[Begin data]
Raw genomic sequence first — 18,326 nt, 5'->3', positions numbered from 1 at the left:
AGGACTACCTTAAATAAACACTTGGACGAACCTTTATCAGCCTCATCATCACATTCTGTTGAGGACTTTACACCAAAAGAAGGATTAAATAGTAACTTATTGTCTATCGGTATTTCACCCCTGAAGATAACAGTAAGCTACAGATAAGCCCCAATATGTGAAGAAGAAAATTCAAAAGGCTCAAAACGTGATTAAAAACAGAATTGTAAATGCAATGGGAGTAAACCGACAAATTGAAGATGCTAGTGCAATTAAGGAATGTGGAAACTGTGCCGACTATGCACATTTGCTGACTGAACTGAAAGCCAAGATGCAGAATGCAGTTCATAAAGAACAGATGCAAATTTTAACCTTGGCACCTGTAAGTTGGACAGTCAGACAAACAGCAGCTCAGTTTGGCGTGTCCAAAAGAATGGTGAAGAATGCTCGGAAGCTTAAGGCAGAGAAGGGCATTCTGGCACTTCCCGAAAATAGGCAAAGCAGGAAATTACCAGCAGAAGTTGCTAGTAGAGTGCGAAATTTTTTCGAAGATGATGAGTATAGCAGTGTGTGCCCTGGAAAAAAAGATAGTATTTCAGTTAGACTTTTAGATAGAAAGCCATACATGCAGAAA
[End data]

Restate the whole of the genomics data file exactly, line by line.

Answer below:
Raw genomic sequence first — 18,326 nt, 5'->3', positions numbered from 1 at the left:
AGGACTACCTTAAATAAACACTTGGACGAACCTTTATCAGCCTCATCATCACATTCTGTTGAGGACTTTACACCAAAAGAAGGATTAAATAGTAACTTATTGTCTATCGGTATTTCACCCCTGAAGATAACAGTAAGCTACAGATAAGCCCCAATATGTGAAGAAGAAAATTCAAAAGGCTCAAAACGTGATTAAAAACAGAATTGTAAATGCAATGGGAGTAAACCGACAAATTGAAGATGCTAGTGCAATTAAGGAATGTGGAAACTGTGCCGACTATGCACATTTGCTGACTGAACTGAAAGCCAAGATGCAGAATGCAGTTCATAAAGAACAGATGCAAATTTTAACCTTGGCACCTGTAAGTTGGACAGTCAGACAAACAGCAGCTCAGTTTGGCGTGTCCAAAAGAATGGTGAAGAATGCTCGGAAGCTTAAGGCAGAGAAGGGCATTCTGGCACTTCCCGAAAATAGGCAAAGCAGGAAATTACCAGCAGAAGTTGCTAGTAGAGTGCGAAATTTTTTCGAAGATGATGAGTATAGCAGTGTGTGCCCTGGAAAAAAAGATAGTATTTCAGTTAGACTTTTAGATAGAAAGCCATACATGCAGAAA